I am guessing this aint no Madison county rock farm. Sure hope the previous owner atleast had the stumps and thistle cleared out for that price.
Joe, My father in law was in my opinion the best at appraising the value of land and real estate. He pointed out more than once that he never made any real money farming but did pretty well trading farms a few times during his 70 years of farming.
One thing he never understood was why folks would pay more for purchase or rent than the farm would produce to make the payments.
In Iowa 22-30% of farm purchasers in 2011 were non farmers. Some rents of $500 have been reported and about 75% of farmland is rented.
Given all this the only thing I can think of is the expectation of inflation and favorable government subsidy to farm products. Or maybe some folks feel land is safer from government than stocks, cash, and other investments.
Someone educate me.
My children will be the 5th generation to live and work our current farm. Its nothing like the farms of the bootheel, but your typical Ozark hills homestead. Changing times made it necessary for its occupants to take on outside work since there isnt enough money to be made to support us all.
My great grandpa sold the old homestead claimed by his father to buy the current farm. He paid around $40 per acre and finished clearing the land. My grandpa was offered a adjoining tract of 500 acres in the 1950's for $100 per acre. The money was not available so he had to turn it down. To now here of farmland selling for $12000 per acre, it boggles my mind.
Joe, A few years back I know a farm near Vandueser was listed at $4,500 but I don't know if it sold for that much. I was told that good melon ground around Holcomb would rent for enough to pay for it's self fairly fast back 10 years ago. I reckon that gap has closed now with land and labor up. [I've heard it is harder these days to find folks willing to toss melons too.]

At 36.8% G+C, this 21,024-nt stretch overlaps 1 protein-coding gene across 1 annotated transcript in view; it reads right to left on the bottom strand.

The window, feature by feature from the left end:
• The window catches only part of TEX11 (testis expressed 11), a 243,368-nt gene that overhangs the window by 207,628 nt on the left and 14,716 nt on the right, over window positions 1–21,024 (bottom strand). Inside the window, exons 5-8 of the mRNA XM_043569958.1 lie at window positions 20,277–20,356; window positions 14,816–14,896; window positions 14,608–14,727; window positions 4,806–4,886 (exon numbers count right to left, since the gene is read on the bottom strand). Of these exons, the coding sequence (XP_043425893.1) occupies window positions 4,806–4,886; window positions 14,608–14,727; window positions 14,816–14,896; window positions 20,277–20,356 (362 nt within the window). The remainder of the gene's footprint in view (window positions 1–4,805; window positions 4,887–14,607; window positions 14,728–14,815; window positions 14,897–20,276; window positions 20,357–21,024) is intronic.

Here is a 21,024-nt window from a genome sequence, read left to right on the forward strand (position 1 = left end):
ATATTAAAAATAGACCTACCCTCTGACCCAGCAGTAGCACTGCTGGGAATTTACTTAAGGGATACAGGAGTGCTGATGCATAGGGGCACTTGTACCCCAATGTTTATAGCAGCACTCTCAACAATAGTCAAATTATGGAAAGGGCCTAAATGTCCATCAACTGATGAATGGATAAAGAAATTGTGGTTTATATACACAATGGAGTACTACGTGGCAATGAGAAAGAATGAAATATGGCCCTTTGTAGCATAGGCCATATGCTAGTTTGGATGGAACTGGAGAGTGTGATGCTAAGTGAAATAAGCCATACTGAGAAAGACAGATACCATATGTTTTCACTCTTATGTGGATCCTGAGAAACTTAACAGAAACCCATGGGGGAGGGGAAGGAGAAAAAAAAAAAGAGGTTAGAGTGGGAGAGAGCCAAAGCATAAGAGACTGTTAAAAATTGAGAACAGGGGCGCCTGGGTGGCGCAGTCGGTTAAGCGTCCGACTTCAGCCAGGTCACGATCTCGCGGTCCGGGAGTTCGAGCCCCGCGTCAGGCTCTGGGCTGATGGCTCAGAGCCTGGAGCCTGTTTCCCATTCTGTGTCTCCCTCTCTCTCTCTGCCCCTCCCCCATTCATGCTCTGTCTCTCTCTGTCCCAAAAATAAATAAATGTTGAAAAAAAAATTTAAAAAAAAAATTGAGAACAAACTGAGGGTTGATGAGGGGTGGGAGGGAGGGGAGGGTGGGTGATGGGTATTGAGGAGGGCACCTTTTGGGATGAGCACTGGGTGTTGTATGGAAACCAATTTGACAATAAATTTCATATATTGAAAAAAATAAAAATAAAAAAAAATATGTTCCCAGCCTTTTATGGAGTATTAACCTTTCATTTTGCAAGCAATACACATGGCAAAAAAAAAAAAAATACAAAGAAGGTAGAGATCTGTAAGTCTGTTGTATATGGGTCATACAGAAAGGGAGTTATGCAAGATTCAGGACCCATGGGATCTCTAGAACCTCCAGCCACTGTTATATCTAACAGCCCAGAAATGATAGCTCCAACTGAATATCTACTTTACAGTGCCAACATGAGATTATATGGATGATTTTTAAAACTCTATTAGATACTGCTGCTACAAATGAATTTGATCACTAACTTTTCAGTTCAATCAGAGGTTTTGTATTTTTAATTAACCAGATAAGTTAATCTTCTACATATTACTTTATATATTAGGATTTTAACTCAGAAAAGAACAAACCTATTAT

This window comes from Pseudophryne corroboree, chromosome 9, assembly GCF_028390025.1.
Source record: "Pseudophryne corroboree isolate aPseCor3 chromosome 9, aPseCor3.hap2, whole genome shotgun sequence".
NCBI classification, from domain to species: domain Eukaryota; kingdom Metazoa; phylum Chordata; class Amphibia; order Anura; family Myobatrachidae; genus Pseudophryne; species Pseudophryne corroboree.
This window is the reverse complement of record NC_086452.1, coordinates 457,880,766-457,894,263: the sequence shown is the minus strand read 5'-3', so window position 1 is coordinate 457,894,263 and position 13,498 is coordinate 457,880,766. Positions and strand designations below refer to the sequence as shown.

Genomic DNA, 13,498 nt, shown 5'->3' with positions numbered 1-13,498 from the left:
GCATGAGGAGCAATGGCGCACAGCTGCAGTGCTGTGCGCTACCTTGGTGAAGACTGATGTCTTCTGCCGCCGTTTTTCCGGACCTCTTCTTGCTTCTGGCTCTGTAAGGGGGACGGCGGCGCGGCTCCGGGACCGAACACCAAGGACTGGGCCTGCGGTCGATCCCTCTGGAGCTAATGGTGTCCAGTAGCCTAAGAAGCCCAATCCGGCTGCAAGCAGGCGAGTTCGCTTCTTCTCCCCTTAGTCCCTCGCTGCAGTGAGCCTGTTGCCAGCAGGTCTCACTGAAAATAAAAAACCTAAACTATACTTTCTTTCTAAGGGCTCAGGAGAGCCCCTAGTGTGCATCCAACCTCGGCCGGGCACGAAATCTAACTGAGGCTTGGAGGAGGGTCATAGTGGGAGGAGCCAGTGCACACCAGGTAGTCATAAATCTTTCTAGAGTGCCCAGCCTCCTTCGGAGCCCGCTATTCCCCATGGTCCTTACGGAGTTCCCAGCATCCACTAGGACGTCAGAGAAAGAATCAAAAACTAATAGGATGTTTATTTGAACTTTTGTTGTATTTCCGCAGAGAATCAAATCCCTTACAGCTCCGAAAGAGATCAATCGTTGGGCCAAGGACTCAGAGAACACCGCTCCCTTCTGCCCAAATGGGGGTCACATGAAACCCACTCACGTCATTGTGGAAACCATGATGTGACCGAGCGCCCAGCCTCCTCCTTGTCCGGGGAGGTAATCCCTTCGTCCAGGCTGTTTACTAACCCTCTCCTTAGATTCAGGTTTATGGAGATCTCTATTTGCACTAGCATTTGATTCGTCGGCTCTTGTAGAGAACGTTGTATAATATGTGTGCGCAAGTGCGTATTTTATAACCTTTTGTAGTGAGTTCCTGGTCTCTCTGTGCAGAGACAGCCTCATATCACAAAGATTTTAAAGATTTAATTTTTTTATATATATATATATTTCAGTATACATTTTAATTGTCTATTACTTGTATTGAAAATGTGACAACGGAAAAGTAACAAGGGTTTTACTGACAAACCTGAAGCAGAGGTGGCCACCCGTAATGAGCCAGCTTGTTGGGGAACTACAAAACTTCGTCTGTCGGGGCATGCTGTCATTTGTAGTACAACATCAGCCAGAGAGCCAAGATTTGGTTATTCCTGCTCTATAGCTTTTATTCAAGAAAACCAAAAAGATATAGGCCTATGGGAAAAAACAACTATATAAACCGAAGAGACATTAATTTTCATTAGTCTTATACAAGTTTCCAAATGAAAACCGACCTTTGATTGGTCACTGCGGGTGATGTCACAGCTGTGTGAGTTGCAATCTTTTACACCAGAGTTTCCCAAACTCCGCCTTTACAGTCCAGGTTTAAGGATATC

And Rick may have a point that hasn't been brought out in some of those Fed reports.
Some city folks will still pay pretty much per acre for small tracks of diverse properties for wildlife and get away purposes.
Very well may be something to do with the pipeline or other gov project. Hard to believe the land would ever turn a profit even with all the subsidy payoffs.
On the point of city folks buying rural land, I am nearly surrounded now buy people who have done just that. It starts when children of the older farmers loose intrest and move away. We had farms on 2 sides of us sold off to city folk. One was bought by a middle age couple who took early retirement from a auto manufacturer. The built a large modern house on the property, bought all the latest hay making equipment, and a herd of registered Angus stock. . Being someone who is always leary of city dudes, I was suprised to find them to be very nice, common sense type people. Everything seemed to go well for the first few years but lack of farming knowledge and overspending finally has caught up with them. They have informed us they are selling out and that their realtor is splitting this once nice farm into small lots for more folks to come in and build homes they can't afford.
By the way I won' even get started on the other feller who bought the 2nd farm other than to say first thing he did was tear out all the fence and build a runway through a fine hayfield to land his small plane on.
Land and property are only worth what someone will pay for it. That is the way life is. Only buyer knows what value it has to him and that is his business, not ours. Perhaps this land has more value for something other than farm. And if you haven't been to Hastings, NE...look it up on GoogleMaps. There are many trees or stumps to clear. It has already been done years ago.